In 2005 the complete genome of M. grisea was sequenced. The organism is predicted to have over 11,000 genes. It is expected that the genome will reveal the mechanisms of fungal pathogen-plant interaction, in both aerial and root infection.  


Rice blast was probably first recorded as rice fever disease in China in 1637. It was later described as imochi-byo in Japan in 1704, and as brusone in Italy in 1828. The fungus is currently reported to be present in at least 85 countries. In 1996 rice blast was found in rice in California, and has since been found in grasses on golf courses in the midwestern United States.

Strains of the fungus can infect domesticated grasses such as barley, wheat, rye, pearl millet, and turf grasses in addition to rice. Thus, even when crops are burned to destroy fungal infection, grass weeds can act as a disease reservoir. The disease may be called different names depending on the crop infected; In rice it is called rice blast, in wheat it is called wheat blast, in rye it is called rye blast and so on.


M. grisea outbreaks are controlled through the application of expensive and potentially hazardous fungicides. Among the current blasticides are probenazole, tricyclazole, pyroquilon and phthalide. Infected crops are also burned in some areas.

With plant diseases, control is a relative term defining disease progress and subsequent loss of desirable plant product (rice grain here). The magnitude of control varies from very little to complete. With rice blast, efficacy of fungicides and plant genetic resistance is determined by the interaction of environmental and cultural conditions.

The fungus has been able to develop resistance to both chemical treatments and genetic resistance developed by plant breeders in some types of rice. It is thought that the fungus can achieve this by genetic change through mutation. Researchers hope that by having the full genome sequence of the fungus the development of effective control methods will be possible. For example, a mutant M. grisea unable to produce a penetration peg has been shown to lack the ability to infect rice.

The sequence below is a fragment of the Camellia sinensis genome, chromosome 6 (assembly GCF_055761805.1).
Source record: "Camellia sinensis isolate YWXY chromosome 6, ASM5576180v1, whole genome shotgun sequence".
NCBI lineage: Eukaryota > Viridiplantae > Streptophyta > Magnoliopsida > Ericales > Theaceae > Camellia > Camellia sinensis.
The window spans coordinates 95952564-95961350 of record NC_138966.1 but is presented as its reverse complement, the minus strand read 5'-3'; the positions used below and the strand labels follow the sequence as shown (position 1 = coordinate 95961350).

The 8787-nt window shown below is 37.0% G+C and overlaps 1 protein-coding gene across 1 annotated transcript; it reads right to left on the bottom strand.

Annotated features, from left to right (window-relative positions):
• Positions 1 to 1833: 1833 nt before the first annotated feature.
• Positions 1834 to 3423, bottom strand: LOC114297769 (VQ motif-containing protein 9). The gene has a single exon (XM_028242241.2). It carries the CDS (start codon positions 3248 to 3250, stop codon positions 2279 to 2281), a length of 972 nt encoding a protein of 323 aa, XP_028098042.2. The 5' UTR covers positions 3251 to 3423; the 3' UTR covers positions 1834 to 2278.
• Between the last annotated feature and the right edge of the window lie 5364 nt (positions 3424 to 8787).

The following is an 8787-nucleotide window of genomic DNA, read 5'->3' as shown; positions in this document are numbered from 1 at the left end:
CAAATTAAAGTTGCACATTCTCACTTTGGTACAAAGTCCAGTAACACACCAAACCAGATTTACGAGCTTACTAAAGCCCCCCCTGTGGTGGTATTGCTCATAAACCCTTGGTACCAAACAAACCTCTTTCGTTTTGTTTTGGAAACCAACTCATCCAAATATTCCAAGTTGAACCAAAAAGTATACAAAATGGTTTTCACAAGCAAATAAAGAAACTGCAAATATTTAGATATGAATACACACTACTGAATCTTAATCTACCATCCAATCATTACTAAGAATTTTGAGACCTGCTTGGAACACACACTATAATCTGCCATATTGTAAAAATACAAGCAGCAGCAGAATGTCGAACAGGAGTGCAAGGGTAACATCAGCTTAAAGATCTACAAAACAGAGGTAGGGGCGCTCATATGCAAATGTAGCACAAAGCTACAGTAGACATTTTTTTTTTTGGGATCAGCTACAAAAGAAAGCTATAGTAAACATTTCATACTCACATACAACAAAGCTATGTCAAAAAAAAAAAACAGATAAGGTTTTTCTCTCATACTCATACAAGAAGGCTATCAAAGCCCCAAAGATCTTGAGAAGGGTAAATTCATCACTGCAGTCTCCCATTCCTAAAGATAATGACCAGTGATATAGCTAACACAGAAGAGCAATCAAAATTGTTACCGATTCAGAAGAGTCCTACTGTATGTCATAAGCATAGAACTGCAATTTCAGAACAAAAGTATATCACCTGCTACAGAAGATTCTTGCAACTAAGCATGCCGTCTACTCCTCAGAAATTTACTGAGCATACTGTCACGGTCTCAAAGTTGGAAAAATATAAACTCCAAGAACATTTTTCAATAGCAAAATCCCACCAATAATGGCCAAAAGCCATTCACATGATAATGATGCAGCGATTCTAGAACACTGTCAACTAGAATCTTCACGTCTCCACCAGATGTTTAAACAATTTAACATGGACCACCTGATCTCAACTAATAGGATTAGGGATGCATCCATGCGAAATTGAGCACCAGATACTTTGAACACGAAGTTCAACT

Biological weapon

M. grisea spores were prepared as an anti-plant biological weapon independently by the United States and the USSR during World War II. There are some anecdotal reports that US officials had considered using rice blast agents to destroy Japan’s rice crop during the closing months of World War II, forcing surrender by starving the Japanese people. There are concerns that M. Grisea may be used as a biological weapon by a terrorist organization.


  1. ^ Magnaporthe grisea at Crop Protection Compendium, CAB International


  • Dean, RA; et al. (2005). "The genome sequence of the rice blast fungus Magnaporthe grisea." Nature. 434, 980-986.
  • Sesma, A; Osbourn, AE (2004). "The rice leaf blast pathogen undergoes developmental processes typical of root-infecting fungi." Nature. 431, 582-586.
  • Talbot, NJ (2003). "On the trail of a cereal killer: Exploring the biology of Magnaporthe grisea." Annual Review of Microbiology. 57, 117-202.
  • Zeigler, RS; Leong, SA; Teeng, PS (1994). "Rice Blast Disease." Wallingford: CAB International.
  • California EPA. Rice Crop Infestation in Three Counties Leads To Emergency Burn Agreement, February 11, 1998
  • IRRI (2002). Fungal Diseases of Rice
  • Kadlec, RP. Biological Weapons for Waging Economic Warfare, Air & Space Power Chronicles
  • NSF. Microbial Genome Helps Blast Devastating Rice Disease, April 21, 2005
  • United States Congress. Testimony of Dr. Kenneth Alibek, 1999
This article is licensed under the GNU Free Documentation License. It uses material from the Wikipedia article "Magnaporthe_grisea". A list of authors is available in Wikipedia.